when it gets cold by breaking down fat into chemicals that release heat. It can do that because it’s packed with
mitochondria. Which, are brown; that’s why they’re called ‘brown fat cells.’ And the mitochondria in brown fat have a protein
in them called UCP1 that tells them to act like tiny fat-burning furnaces. So…what if there were a way to turn white
fat cells into brown fat cells? Actually…there is! Maybe! The key is a hormone whose existence in the
human body was only confirmed early in 2015: It’s called irisin. Irisin turns out to be one of the many hormones
released by your body when you exercise, along with more well-known ones like testosterone
and adrenaline. But while testosterone stimulates muscle growth
and repair, and adrenaline stimulates the breakdown of fat and sugar in your bloodstream
for energy, irisin stimulates the production of mitochondria and UCP1 in your white fat
cells. Which turns them into brown fat cells. So, if scientists can figure out how to stick
that stuff into a pill or a syringe, they’d theoretically be able to kick your brown fat
cell production into overdrive. Which would mean lots of fat being burned without you
needing to do a thing. But, since they’ve only just figured out
that irisin in humans exists, that’s a long way off. Another potential treatment involves developing
a way to inject brown fat stem cells into white fat cells, to teach the white fat cells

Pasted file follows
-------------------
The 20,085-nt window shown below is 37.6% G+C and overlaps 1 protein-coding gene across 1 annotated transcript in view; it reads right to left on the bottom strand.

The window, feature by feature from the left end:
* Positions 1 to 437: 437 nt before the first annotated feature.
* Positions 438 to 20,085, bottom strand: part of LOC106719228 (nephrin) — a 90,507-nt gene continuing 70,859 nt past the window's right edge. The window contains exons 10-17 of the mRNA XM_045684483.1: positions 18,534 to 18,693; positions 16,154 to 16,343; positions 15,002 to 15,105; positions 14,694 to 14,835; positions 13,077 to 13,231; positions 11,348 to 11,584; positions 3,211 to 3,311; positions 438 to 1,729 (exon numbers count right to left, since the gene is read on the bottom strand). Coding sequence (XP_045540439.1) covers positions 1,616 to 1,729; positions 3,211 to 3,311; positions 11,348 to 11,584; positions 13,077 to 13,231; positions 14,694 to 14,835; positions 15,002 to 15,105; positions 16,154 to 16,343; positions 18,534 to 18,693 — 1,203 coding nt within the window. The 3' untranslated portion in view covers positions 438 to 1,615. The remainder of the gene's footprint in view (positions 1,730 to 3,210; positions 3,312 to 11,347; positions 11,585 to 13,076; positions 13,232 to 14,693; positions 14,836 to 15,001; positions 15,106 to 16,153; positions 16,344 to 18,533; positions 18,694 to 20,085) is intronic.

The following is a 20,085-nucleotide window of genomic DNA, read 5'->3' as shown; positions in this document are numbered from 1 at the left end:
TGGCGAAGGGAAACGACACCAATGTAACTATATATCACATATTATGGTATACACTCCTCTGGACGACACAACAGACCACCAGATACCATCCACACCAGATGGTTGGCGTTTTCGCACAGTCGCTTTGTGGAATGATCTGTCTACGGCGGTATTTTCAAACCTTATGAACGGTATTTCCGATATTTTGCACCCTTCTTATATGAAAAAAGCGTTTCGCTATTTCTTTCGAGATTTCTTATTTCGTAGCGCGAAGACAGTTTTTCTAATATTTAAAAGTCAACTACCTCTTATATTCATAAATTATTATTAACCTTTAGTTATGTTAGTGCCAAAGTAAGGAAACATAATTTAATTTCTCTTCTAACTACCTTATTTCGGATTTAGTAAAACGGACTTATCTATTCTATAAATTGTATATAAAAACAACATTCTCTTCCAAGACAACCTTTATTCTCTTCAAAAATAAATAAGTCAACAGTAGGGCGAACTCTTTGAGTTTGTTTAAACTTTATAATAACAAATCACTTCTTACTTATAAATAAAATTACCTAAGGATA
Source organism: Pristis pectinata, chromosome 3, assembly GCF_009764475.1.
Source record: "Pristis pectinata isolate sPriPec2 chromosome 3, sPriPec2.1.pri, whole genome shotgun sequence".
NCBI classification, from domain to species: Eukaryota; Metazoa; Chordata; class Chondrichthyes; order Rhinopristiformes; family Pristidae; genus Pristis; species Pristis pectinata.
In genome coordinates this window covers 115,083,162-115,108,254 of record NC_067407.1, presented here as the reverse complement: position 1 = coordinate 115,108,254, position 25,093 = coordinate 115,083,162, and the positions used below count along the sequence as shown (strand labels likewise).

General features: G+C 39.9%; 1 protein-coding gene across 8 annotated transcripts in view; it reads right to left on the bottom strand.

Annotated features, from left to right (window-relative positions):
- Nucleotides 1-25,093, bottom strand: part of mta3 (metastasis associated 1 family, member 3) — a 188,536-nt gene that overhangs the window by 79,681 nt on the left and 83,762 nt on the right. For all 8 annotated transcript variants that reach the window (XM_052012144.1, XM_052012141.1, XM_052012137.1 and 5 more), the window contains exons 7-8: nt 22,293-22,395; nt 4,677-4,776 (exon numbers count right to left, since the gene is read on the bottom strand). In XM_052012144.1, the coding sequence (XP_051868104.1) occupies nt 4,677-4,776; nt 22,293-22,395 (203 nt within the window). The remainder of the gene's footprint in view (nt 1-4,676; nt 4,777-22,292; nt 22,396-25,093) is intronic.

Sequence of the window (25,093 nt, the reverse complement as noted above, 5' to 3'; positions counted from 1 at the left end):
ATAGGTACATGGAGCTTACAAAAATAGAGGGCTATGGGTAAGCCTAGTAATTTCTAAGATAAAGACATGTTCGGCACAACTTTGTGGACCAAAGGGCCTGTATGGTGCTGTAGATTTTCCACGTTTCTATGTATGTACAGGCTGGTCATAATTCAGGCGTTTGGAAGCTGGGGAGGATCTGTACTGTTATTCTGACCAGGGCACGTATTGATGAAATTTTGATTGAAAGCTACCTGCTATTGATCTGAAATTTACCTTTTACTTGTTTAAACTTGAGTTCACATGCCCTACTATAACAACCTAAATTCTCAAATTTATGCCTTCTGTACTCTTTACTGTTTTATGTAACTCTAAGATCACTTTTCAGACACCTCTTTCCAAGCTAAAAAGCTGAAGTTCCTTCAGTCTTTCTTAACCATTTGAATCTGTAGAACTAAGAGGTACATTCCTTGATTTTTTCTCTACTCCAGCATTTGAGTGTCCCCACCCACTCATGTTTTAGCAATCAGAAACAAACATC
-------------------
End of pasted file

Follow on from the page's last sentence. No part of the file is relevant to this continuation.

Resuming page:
how to produce more mitochondria on their own. Researchers at Harvard have developed a compound
that lets the brown fat stem cells do this. And I’d really love to tell you how, or
even what that compound is; but since it’s probably worth billions of dollars, it’s
kind of a secret. And .. we do know already know at least one
downside to this possible fat-burning drug: the compound also happens to be an immunosuppressant.
It interferes with your body’s natural inflammatory responses. Which is really bad. Because you
need your inflammatory response to let your immune cells reach invading bacteria and stuff.
Without that response, even minor infections could potentially become really serious. But other scientists elsewhere are working
on lots of other things to allow you to someday be both lazy and have a healthy weight at
the same time. Still, you shouldn’t hang up your running
shoes anytime soon. For now…we’re stuck with getting and staying in shape the old
fashioned way. More running; less bacon. But thanks for watching this episode of SciShow,
which was brought to you by our patrons on Patreon. If you want to help support this
show, just go to patreon.com/scishow. And don’t forget to go to youtube.com/scishow
and subscribe!